As I've repeatedly suggested, sometimes the hardest part of doing an effective reference interview is overcoming my own annoyance with or even prejudice against customers who don't know what they're asking for.
Apparently, I have a not-so-latent, A-student resentment toward people who not only don't know things but don't know how to find out for themselves. As I told a colleague: "Kinda makes you wonder why I became a librarian, doesn't it?"
Fortunately, customers keep walking up to the service desk, whether or not I want them to, and they keep asking for help, whether or not they know what they are talking about. Sometimes it can make life interesting...if I pull back on my own choke collar and really pay attention.
One day recently, I was double-teamed by two friends who walked up, both of them with confounding questions, the original versions of which bore only a superficial relationship to the information they each actually needed.
Customer One said he needed help to find out the statute of limitations on a law.
I groaned to myself for several reasons.
First, even if I pretend to know how to search legal questions, I know that state statutes are unconscionably difficult to search, even when you know where to start. Even if I could find the law, finding a statute of limitations could be a labyrinthine process.
Second, from experience I've learned that the typical customer knows most of what he thinks he knows about law from TV. TV reduces law to dramatic clichés and misinterpreted urban legends (just as it does every other subject), and viewers grab hold of what they think they heard and insist that they know the real facts—never mind that they've just asked a professionally trained librarian to help them *harrumph!*.
All this meant that, instead of beginning with an online search, I started walking Customer One over toward the print version of the Florida Statutes, partly to stall while I asked further questions, partly so that I could show him just how labyrinthine a search we might have to do...if he actually needed to know about a statute of limitations, which I doubted.
"Well, which law are we looking for? What's you situation?"
"I'm trying to rent an apartment, and the landlord refuses because I did time in prison thirty-five years ago. I want to find out what the statute of limitations on that law is."
I know that "statute of limitations" refers to how long after a crime a person can still be prosecuted for the crime, not to how long after incarceration a person who is trying to gain employment, housing, etc., can legally be denied. We're actually looking for something else.
"In that case," I said, "it shouldn't matter what crime you were convicted of or how much time you did or when. The question is, can a landlord deny you housing?"
"I think what we really need to do is find out who can help you out with fair housing matters. Let's go back to my desk while I hunt."
Through a series of steps, I managed to find the local office of the U.S. Dept. of Housing and Urban Development (HUD).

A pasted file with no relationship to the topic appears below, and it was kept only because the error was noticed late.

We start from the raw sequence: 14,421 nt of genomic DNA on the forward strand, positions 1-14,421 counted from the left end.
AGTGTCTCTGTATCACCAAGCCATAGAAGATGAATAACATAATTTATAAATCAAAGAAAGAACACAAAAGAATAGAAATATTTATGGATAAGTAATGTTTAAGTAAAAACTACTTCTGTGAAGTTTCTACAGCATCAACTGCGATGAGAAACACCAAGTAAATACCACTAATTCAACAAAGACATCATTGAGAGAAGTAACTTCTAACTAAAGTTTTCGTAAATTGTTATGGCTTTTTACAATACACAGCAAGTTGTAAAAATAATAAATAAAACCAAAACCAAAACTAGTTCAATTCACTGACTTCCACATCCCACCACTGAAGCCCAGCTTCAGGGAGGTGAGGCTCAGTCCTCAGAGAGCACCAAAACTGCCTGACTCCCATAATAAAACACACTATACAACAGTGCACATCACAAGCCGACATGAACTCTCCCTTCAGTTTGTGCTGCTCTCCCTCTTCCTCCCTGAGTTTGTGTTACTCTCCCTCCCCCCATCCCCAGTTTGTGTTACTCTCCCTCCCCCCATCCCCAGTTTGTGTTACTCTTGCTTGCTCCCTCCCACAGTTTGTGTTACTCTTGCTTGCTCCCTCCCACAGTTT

I called that office, identified myself, and explained that, though I knew I might be calling the wrong office, I had a customer who needed help with a "fair housing" issue. When I briefly described the situation, the HUD staffer hummed and hawed, yet she agreed to talk with my customer.
I winced when he started all over again at the very beginning of his problem presentation to me.
However, the HUD staffer apparently knew how to do reference interviews, too. She must have told him what steps he needed to take, whom he needed to talk with, etc., because he finally thanked her, said goodbye, and shook my hand.
"There's a statue in a public park that really needs to come down 'cause it's offensive, and I want you to tell me how to get it down!"
Silly me! Because I know and like it, the first statue I thought of which some people might find offensive was the "Winged Victory" in Jacksonville's Memorial Park.
However, I knew not to ask what statue or what park. Don't need to go there. Not my business. What I did needed to ask was what he'd already done...if anything.
"Well, I thought about calling __________________," he said, naming a local politician who thrives on controversy.
"Yeah, that might work," I deadpanned. "Let's see whom you would need to contact in the City's Department of Recreation and Community Service, since they manage the parks. That's where you would first want to file a complaint."
Maybe the reader can find a phone number for Parks on this website. (Tell me in a comment.) I gave up after several minutes of being led in circles through different links.
I apologized and directed Customer Two to 630-CITY, Jacksonville's helpline.
"This is the City's helpline. They will know whom you should talk to and how you should file your complaint. Sorry I can't find the direct phone number. It used to be on the City's website, but I guess they've changed that."
I grrred to myself silently, but, fortunately, my customer was satisfied with this alternative.
So, two customers whom I didn't feel like helping, because they didn't know what they really needed, challenged me—without knowing they had—to be a real librarian for real people.
It would be nice if I eventually learn this lesson for good, since it keeps coming round on the wheel.